How do you think about mentorship?
KMS: Conceptually, mentoring — or being role models- is really important to us. Neither of us, though, have adopted a formal structure for mentoring. Instead, it has become a fluid part of how we interact with staff, students, and colleagues. Because we believe everyone should inspire and teach others, the structure of our office also enables more senior staff to mentor newer staff and interns.
RP: Our mentoring has emerged out of our years of teaching. Former students and staff regularly drop by the office to discuss accomplishments and new endeavors.
How does teaching continue to shape your daily practice?
KMS: Teaching allows us to look at things differently. Although we ask similar questions in both practice and teaching, the different pace of studio gives us more time to dig in deeply to challenging questions. Similarly, studio prioritizes different outcomes, so we get to test new model techniques or drawing formats that then inform the creative strategies employed in the office.
Teaching really helps us think about ideas on a different scale. As a younger practice, we haven’t yet had the opportunity to design at the scale of the theoretical projects we speculate on at the university.
RP: It’s important to have concepts that you care about. That clarity comes through teaching. You learn that words have meaning. Objects have meaning. Concepts have meaning. Teaching helps us prioritize what we explore because we know it has power. If we teach something to students, we know our ideas better have value. Otherwise, we’re wasting their time.
Where do you look for inspiration?
RP: Our ideas can start anywhere, both within architecture and without. We are inspired by things and also creative people and what choices they have made in their work. Agnes Martin’s grid paintings but also how her working method is an exercise in extreme patience. Julia Morgan’s swimming pools, but also her insistence on becoming a registered architect.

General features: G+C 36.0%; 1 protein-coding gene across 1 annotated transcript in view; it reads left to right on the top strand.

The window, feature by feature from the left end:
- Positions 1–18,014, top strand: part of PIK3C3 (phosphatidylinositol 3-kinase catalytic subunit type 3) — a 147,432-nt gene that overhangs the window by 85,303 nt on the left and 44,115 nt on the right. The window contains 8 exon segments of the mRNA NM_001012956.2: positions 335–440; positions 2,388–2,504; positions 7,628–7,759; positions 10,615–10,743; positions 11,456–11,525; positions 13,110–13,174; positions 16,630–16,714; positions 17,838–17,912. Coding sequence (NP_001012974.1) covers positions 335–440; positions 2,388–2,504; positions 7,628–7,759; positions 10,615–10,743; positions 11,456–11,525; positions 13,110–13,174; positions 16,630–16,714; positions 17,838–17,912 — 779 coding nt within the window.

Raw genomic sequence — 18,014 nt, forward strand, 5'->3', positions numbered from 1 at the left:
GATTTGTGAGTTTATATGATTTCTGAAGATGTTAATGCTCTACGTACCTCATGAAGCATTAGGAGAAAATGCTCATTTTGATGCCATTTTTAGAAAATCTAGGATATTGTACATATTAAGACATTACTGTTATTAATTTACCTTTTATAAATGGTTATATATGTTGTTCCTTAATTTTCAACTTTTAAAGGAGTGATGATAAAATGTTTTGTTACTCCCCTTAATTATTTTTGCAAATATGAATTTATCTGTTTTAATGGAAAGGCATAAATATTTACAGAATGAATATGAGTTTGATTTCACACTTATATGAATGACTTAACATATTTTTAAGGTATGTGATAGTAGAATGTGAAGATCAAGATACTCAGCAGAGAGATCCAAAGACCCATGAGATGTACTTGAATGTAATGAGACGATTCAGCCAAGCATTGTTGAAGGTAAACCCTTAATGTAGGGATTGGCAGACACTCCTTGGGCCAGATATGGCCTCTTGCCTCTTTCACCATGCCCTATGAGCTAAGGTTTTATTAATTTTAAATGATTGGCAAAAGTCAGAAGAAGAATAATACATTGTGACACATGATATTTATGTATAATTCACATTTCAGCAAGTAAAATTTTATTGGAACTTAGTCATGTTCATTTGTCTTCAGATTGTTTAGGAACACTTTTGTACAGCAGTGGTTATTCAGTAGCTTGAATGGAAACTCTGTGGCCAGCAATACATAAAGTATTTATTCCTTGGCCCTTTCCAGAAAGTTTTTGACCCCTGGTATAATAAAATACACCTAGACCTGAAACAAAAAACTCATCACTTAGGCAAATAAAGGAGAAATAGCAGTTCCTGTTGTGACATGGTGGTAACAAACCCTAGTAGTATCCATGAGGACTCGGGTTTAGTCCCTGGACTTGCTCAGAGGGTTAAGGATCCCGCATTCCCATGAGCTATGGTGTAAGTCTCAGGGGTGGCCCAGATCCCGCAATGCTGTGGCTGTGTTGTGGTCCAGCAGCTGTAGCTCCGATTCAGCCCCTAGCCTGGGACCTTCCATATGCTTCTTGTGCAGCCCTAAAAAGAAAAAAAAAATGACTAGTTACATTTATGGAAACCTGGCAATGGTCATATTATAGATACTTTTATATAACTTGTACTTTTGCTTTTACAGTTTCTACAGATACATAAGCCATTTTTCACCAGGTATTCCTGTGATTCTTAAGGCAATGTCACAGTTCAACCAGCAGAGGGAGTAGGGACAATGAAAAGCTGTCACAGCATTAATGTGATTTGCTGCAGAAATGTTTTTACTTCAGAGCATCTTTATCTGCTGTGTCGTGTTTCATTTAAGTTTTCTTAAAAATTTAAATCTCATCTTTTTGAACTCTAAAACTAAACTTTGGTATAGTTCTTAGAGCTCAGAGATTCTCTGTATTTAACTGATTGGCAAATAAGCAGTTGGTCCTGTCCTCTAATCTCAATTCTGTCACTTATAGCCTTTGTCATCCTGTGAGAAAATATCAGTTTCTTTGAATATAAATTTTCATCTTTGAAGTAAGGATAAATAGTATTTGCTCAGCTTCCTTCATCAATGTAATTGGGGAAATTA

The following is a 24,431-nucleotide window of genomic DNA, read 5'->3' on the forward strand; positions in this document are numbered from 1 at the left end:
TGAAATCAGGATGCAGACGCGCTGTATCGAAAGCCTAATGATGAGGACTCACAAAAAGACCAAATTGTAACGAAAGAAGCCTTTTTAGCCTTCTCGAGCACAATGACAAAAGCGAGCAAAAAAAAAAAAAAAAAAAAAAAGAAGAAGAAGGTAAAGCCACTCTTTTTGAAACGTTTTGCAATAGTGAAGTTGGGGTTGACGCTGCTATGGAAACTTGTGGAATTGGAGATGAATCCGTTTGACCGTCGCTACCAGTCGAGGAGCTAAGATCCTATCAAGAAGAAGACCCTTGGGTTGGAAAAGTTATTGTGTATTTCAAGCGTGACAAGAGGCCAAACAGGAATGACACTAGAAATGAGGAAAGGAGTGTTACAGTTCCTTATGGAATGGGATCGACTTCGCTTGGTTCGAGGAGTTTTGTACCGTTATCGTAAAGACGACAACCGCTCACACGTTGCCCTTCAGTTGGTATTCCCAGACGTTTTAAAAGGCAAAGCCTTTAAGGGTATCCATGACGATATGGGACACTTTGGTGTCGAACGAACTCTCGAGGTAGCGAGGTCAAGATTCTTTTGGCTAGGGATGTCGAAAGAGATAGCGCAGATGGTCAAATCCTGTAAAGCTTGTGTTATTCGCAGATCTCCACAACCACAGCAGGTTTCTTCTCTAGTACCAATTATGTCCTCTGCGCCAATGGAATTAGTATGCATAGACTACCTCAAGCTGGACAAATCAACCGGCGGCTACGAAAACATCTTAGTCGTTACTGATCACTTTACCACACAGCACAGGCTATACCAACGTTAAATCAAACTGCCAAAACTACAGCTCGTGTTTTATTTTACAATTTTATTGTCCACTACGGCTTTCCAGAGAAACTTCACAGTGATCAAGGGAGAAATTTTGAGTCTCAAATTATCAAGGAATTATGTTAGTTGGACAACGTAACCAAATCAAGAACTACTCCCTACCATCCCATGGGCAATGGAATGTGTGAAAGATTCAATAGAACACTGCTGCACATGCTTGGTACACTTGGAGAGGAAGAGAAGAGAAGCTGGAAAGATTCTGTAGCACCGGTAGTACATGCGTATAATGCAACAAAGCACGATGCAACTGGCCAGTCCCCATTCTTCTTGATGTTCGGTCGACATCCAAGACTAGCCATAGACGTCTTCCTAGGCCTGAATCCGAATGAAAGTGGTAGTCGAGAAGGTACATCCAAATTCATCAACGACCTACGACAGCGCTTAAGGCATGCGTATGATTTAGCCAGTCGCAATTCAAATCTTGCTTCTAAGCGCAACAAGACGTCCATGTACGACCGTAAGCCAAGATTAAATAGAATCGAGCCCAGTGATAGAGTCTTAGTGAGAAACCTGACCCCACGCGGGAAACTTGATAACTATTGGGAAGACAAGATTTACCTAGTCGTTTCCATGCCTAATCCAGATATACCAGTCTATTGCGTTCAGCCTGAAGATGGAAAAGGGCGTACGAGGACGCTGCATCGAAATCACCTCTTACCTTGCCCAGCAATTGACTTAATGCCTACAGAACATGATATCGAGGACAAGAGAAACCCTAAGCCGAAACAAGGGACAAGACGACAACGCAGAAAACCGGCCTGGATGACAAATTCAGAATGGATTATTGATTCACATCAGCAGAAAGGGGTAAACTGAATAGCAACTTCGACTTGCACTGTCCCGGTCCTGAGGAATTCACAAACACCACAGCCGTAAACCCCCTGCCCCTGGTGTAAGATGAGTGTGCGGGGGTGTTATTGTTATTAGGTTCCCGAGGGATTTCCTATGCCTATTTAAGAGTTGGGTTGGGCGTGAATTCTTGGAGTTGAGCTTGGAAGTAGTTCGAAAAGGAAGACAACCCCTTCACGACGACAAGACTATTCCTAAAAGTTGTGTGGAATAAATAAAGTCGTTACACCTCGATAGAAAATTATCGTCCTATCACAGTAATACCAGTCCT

KS: Since I was young, certain pieces of art have been magical to me: Masaccio’s Holy Trinity, Caravaggio’s Calling of St. Matthew; Duchamp-Villon’s Horse; and Dan Graham’s Pavilions, to name a few really influential ones. I sought them out like a pilgrim. While these pieces are still incredibly powerful, it’s now an understanding of a larger body of work or a process that inspires me. Right now, I’m really inspired by how Olafur Eliason uses a range of media to explore experience, time, and perception. That this work is done by a community of artists, engineers, architects working together to create beautiful, compelling pieces really inspires me.
What is your favorite part of the design process?
KS: Discussing models with our team. Seeing the ideas come together three-dimensionally in a really compelling form. In close 2nd place, though, is construction. I love walking a job site and seeing the project incrementally become what we’ve envisioned and detailed.
RP: That’s exactly what I was thinking! We often steal the words (or text messages) out of the other’s mouth. I agree with all of that. Walking back through a project with a happy client. It’s the best.
What and where would your dream project be?
KMS: …but in Paris.
RP: and with a swimming pool on the roof.
You can learn more about Sidell Pakravan Architects, their practice, and the projects they work on at https://www.sidellpakravan.com/
On Monday, October 19th, join Rudabeh Pakravan and Kristen Sidell, along with Maxine Skaggs Kennedy for a discussion on designing practices that engage with the community and the culture of architecture through building with the University of Pennsylvania Weitzman School of Design. For these west coast architects, designing practice means foregrounding design, but also relates to making choices about how to run their offices while at the same time, looking at what projects to pursue, shaping a place for their teams to thrive in, and creating opportunities for their communities through architectural advocacy.
Virtual Weitzman School Talk; Designing Practice
Monday, October 19, 2020
1:00pm — 2:00pm (ET)
Learn more and register here: